I'm a male MS2, and I don't want to contribute to gender inequity in medicine. Until recently, I was content to believe that gender inequity in medicine is a systemic issue that can only be handled from the top down. I was happy to assume my position of powerlessness as a medical student. After all, I can't speak up to someone that controls my grade. I can't turn down an opportunity in favor of supporting a female colleague because I've got my CV to worry about.
In a recent presentation from Dr. Mike Gisondi, I saw a TIME'S UP healthcare video, and I realized these things don't go away once you're a resident or faculty. There's always another promotion, another boss, and another opportunity. So I want to push back on what I previously believed, and what another medical student Tricia Rae Pendergast suggested, that there isn’t much we can do as students. I want to explore what I can do as a medical student to be #HeForShe.
I know I’m not alone in wanting to know what I can do to be better. Two years ago Dr. Jim Eubanks (then medical student) suggested that in order to foster a culture of inclusion in medicine the first step is educating yourself on diversity in medicine. Of course, the first step is to recognize the problem, but learning about these shortcomings in medicine can be frustrating without any knowledge of how to work against it.
I trawled through the HeForShe hashtag to find examples of how male medical students can be #HeForShe. I’ll share what I found, but I want to think of these ideas as a starting point. I have a feeling that there are many more examples out there. So if you’re reading this and have another idea, or an example of a frustrating experience with a medical student as a woman in medicine, please leave a comment below to help us be better! Shrugging this issue off as something to be addressed only by people in positions of power, is not enough.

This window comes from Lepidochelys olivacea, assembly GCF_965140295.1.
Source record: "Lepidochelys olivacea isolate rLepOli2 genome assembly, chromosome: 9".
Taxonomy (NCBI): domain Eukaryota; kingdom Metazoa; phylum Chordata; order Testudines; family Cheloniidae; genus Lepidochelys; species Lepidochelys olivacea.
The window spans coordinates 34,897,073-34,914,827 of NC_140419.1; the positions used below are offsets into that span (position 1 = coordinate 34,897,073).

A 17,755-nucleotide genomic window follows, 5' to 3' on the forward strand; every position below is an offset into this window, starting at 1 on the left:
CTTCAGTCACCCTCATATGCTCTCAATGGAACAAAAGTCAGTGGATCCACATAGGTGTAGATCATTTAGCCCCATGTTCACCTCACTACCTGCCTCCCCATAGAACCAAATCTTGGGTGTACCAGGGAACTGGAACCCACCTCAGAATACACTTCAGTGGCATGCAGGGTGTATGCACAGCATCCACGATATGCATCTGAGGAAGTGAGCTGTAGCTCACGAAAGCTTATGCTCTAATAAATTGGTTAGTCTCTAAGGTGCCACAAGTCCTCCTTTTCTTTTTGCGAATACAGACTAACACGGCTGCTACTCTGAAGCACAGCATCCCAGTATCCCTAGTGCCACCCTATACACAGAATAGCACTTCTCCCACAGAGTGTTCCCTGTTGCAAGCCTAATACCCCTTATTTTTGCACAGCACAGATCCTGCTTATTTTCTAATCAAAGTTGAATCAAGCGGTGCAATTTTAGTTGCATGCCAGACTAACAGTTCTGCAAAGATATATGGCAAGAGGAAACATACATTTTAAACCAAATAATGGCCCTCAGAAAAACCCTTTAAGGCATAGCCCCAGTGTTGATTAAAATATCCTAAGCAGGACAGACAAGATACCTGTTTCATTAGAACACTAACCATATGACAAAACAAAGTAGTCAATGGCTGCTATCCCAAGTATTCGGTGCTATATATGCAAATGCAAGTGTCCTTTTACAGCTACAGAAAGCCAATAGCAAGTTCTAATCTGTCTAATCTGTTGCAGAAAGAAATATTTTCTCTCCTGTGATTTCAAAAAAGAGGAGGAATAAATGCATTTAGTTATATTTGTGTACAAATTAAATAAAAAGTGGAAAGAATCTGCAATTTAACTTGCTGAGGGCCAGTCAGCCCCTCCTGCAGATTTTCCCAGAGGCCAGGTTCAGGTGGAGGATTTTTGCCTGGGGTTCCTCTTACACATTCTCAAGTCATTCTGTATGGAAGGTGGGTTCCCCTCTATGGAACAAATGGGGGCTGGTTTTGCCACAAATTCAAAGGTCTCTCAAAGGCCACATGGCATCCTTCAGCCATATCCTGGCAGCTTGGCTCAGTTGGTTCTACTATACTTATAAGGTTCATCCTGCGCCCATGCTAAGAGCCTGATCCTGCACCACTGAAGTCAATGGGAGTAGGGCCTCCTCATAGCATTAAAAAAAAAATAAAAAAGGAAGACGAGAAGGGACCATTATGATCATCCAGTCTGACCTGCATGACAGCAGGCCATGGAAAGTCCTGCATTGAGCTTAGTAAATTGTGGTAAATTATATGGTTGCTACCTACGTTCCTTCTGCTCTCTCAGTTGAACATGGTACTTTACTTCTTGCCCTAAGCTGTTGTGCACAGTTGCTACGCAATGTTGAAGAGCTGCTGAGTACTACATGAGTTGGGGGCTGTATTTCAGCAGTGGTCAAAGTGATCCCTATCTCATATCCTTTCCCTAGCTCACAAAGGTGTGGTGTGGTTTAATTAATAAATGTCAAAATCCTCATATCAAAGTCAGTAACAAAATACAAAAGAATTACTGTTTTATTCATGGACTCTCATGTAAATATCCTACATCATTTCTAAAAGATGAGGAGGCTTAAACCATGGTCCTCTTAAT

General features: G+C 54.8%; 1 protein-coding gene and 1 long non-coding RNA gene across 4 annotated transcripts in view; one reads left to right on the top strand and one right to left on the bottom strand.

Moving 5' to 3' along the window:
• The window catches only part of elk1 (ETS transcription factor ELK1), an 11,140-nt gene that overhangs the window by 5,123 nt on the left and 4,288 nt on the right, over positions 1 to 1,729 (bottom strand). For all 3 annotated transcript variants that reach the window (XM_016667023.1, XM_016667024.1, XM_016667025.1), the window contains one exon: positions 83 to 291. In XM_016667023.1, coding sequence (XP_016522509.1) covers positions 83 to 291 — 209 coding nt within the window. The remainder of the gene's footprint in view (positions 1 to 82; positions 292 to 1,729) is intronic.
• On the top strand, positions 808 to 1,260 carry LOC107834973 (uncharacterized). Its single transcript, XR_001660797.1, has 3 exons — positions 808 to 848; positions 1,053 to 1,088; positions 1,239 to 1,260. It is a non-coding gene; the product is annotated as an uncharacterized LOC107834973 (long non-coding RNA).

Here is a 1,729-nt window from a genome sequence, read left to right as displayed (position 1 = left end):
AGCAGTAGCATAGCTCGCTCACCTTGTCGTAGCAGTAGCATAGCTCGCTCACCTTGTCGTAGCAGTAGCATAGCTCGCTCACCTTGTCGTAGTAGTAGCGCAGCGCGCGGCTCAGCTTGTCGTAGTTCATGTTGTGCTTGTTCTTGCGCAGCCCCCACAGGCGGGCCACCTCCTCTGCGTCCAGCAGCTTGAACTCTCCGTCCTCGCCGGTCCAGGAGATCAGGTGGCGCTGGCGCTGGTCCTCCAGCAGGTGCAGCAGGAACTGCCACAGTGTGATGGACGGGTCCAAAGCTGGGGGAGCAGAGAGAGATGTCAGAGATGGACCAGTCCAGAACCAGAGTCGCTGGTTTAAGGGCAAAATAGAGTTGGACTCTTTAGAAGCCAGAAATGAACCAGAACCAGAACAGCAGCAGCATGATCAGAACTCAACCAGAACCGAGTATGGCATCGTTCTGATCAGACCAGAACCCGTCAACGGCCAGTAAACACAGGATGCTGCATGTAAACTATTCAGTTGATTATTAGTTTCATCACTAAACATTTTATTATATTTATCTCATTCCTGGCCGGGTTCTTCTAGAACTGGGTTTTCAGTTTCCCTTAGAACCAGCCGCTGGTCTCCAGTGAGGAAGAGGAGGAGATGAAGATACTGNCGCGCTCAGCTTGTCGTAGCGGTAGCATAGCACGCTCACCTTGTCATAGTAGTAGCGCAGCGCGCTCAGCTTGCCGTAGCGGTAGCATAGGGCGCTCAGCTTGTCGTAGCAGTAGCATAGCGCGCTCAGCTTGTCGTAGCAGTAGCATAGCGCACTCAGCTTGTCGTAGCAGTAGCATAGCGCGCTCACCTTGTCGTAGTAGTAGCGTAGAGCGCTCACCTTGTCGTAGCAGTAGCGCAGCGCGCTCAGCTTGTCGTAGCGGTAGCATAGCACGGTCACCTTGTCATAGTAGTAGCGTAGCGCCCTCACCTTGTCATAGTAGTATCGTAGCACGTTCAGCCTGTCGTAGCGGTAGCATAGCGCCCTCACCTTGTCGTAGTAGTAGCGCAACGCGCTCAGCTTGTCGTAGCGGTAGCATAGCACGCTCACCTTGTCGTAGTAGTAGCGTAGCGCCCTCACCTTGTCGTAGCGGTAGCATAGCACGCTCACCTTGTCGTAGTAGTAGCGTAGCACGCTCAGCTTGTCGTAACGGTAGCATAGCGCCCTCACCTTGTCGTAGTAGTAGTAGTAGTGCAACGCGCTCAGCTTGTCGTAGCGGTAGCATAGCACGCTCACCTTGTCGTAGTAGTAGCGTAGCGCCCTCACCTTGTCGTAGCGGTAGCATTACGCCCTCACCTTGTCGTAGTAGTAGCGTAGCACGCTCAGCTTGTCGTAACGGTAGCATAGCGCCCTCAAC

See something, say something.
As a medical student you might find yourself in the perfect position to be an objective bystander. Offering feedback can be difficult, especially to superiors, but it might shed light on a blindspot. Maybe you don’t have the confidence to say something in a faculty meeting like this medical student, there’s still a lot you can do.
Use your voice as a medical student.
Did you know there’s a lot of data that shows that there is a difference in the language used in letters of recommendation based on gender? Dr. Julie Silver has some suggestions that medical students can take to be better sponsors of women in medicine that considers this difference. First, make sure you recognize the presence of this bias when filling out evaluations. Second, even as a medical student you can nominate residents, fellows, and attendings for awards. Awards may be given by your school, or a national organization.
Don’t leave it to your resident or attending to correct a patient that assumes you are the doctor.
As a male medical student you have an inherent privilege. Despite your short white coat and introducing yourself as a student doctor or medical student, patients will assume that you are the doctor. When this happens, correct the patient, and reinforce the roles on the team. I’m in my second-year of medical school, so I’m not flushed with these experiences, but I can imagine it might feel like it’s not your place to speak up first, but based on Dr. Giles’ story it is the perfect time to step up.
Keep unconscious bias in check.
Most people have heard this riddle. The riddle works because of our unconscious bias. If you can prevent yourself from automatically assuming that a man in a group of doctors is the attending, you will actively work against your unconscious bias.
Together Everyone Achieves More
I think it’s great to remember that including someone else in an opportunity is a surefire way to make a project more successful. Whether you are starting a club, working on research, or organizing an event, consider making a list of some classmates you’d want to get involved with. Make sure that list isn’t only other men!